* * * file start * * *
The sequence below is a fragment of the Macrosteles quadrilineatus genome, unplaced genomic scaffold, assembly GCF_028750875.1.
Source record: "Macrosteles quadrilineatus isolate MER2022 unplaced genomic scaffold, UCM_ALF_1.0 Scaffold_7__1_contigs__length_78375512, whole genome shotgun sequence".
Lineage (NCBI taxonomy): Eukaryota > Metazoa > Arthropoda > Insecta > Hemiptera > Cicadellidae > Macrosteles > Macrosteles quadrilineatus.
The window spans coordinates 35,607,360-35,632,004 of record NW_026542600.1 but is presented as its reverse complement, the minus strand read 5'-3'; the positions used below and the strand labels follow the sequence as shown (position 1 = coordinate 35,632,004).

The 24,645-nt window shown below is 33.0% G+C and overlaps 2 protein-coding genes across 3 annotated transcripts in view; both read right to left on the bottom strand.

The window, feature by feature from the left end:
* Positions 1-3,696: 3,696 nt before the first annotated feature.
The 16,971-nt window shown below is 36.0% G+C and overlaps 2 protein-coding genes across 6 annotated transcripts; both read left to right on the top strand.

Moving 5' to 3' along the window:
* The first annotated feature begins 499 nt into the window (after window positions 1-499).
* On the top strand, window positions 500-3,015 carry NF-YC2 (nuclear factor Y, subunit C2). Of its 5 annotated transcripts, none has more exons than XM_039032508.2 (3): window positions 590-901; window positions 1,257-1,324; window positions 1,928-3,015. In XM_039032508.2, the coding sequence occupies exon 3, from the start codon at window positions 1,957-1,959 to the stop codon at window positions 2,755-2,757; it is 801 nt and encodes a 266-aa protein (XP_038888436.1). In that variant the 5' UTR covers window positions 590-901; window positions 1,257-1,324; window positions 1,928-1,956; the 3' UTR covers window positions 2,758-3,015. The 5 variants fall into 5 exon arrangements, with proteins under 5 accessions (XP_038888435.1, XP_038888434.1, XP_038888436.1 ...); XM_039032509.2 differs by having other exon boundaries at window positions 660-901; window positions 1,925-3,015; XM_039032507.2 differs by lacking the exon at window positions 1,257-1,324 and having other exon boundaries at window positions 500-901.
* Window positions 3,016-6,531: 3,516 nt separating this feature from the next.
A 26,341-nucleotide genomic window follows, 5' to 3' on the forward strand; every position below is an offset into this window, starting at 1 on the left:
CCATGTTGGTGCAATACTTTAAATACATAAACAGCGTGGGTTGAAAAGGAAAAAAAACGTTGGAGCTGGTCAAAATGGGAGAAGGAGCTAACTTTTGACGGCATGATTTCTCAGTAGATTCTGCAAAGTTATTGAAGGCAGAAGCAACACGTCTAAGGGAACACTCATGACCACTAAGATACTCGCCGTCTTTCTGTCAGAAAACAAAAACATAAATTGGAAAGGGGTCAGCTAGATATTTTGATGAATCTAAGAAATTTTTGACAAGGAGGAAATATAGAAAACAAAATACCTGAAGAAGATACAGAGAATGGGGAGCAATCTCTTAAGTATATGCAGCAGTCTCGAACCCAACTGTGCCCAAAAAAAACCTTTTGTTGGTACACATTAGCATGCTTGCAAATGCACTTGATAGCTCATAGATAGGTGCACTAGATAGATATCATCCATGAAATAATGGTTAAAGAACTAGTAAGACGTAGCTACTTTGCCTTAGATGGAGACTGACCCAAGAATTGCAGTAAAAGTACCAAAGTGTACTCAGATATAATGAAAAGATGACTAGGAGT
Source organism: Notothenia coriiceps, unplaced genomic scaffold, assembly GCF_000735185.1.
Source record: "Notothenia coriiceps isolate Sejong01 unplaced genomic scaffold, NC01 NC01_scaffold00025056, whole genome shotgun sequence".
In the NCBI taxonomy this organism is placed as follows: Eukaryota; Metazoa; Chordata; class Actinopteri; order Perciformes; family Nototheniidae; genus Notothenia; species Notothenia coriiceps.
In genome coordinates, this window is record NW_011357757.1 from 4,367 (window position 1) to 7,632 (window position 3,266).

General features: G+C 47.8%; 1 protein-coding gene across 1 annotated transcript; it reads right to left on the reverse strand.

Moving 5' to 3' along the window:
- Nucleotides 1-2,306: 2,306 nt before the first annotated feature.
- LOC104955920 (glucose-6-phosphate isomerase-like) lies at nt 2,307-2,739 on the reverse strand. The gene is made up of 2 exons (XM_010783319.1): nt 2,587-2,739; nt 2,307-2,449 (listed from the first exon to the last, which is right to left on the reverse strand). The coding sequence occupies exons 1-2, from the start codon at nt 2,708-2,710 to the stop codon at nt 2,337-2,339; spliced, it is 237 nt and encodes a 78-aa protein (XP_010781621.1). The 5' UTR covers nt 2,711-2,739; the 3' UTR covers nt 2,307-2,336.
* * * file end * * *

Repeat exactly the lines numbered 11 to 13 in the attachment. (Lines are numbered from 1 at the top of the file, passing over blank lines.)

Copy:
* On the top strand, window positions 500-3,015 carry NF-YC2 (nuclear factor Y, subunit C2). Of its 5 annotated transcripts, none has more exons than XM_039032508.2 (3): window positions 590-901; window positions 1,257-1,324; window positions 1,928-3,015. In XM_039032508.2, the coding sequence occupies exon 3, from the start codon at window positions 1,957-1,959 to the stop codon at window positions 2,755-2,757; it is 801 nt and encodes a 266-aa protein (XP_038888436.1). In that variant the 5' UTR covers window positions 590-901; window positions 1,257-1,324; window positions 1,928-1,956; the 3' UTR covers window positions 2,758-3,015. The 5 variants fall into 5 exon arrangements, with proteins under 5 accessions (XP_038888435.1, XP_038888434.1, XP_038888436.1 ...); XM_039032509.2 differs by having other exon boundaries at window positions 660-901; window positions 1,925-3,015; XM_039032507.2 differs by lacking the exon at window positions 1,257-1,324 and having other exon boundaries at window positions 500-901.
* Window positions 3,016-6,531: 3,516 nt separating this feature from the next.
A 26,341-nucleotide genomic window follows, 5' to 3' on the forward strand; every position below is an offset into this window, starting at 1 on the left: